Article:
Ask for What You Want

So why not ask for what you want?


Thejus Chakravarthy

3 years ago | 3 min read

This is common advice given during couples counseling because people can’t just say what they want, explicitly, especially in a relationship. I mean, it’s the person you love, right? You want to make them happy.

You don’t want to disappoint them, make them mad, or make them feel like they have to do something to make you happy. That’s a reasonable desire and a reasonable response.

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Instead of asking for what they want, they assume they will never get it. They are torn between the desire to be a good partner and to be good to themselves.

They are confused by the ideas in romantic movies that say, if you have to tell them, they don’t really understand who you are inside. But that doesn’t stop the wanting. And over time, that want will begin to build and build. It becomes twisted and angry and comes out in strange ways.

Passive aggressive comments, snide remarks, or sullen silence are all common. Even worse, a massive argument triggered by something minor. An argument that is actually about thwarted desires and not said trigger.

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So, healthy couples work on saying what they want. They say, “I would like to spend some time alone” and “I want you to ask me about my day” and “Veggie pizza and buffalo wings” And their partner may say, “I already ordered it, and two orders of cheesy bread for me” or “I want to try that new thai place so can we get pizza tomorrow instead?” or “I don’t like being alone”.

This is true in hot, fresh, passionate high school crushes. This is true in arranged marriages that have lasted decades. This is true in the hyper-connected technophilic relationships of the modern era. This is true in the pen and paper long distance relationships of the past.

This elemental communication problem is culturally universal. It would be pretty silly to look at this communication problem and say, “That’s just plain crazy and a total aberration”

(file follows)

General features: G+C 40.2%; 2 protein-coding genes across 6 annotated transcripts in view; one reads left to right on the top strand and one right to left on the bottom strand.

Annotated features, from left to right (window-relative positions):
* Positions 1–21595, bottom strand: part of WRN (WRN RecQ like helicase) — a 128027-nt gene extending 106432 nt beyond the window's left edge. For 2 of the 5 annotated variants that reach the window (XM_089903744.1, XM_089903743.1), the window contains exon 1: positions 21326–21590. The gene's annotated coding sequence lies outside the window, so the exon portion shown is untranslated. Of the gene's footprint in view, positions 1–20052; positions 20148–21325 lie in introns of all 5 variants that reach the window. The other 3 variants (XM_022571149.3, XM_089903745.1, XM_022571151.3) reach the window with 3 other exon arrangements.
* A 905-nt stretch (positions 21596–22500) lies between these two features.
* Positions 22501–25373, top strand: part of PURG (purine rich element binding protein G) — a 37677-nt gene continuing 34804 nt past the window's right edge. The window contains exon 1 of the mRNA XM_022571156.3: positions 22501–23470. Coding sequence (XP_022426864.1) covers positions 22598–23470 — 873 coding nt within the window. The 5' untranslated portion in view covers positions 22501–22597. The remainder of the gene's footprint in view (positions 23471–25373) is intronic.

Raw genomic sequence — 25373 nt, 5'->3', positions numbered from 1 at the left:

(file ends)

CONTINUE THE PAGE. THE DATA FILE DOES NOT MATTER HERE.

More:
On the other hand, for most employers and employees asking for what you want at work seems a little nuts. But, is it?

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There are whole websites, blogs, and wikis dedicated to the question of negotiating salary, or applying for a promotion, but pitifully few on managing your relationship with your company.

We “get used” to the way things are in an office and we “learn the ropes” of our bosses or “get a feel” for our employees. But we never tell them what we want from this job, beyond time and money.

And I don’t think that’s okay. After all, your job is not the person you love. You might love your job, but in the end, you are trading hours of your life for money.

So why not ask for what you want?

If you feel unsure about the quality of your work, ask for feedback.
If you are having a hard time keeping up with your workload, ask for support.
If you feel bored, ask for a challenge.

If you have an employee who isn’t working as hard as you like, ask them what is blocking them.
If you are having a hard time keeping up with all the emails and phone calls and meetings coming at you, ask for an assistant or to be removed from some committees.
If you feel like your team is being asked to do unreasonable things, ask for more resources.

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Say to your boss, “When you tell me to take on a project, then tell me how to do it, I feel inadequate, incompetent, and untrustworthy.”
Say to your employee, “When you miss a deadline, I feel betrayed and angry and worried about how we’re going to catch up.”

It might be really difficult to tell the person you love what you really want.

It should be really easy to tell your job what you really want.


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Thejus Chakravarthy

I find ways to help people perform to the best of their abilities, make processes as efficient as possible, ensure technology is being used to accelerate not complicate. In the end, there will always be work. But if we do it together, maybe it won't feel like work.







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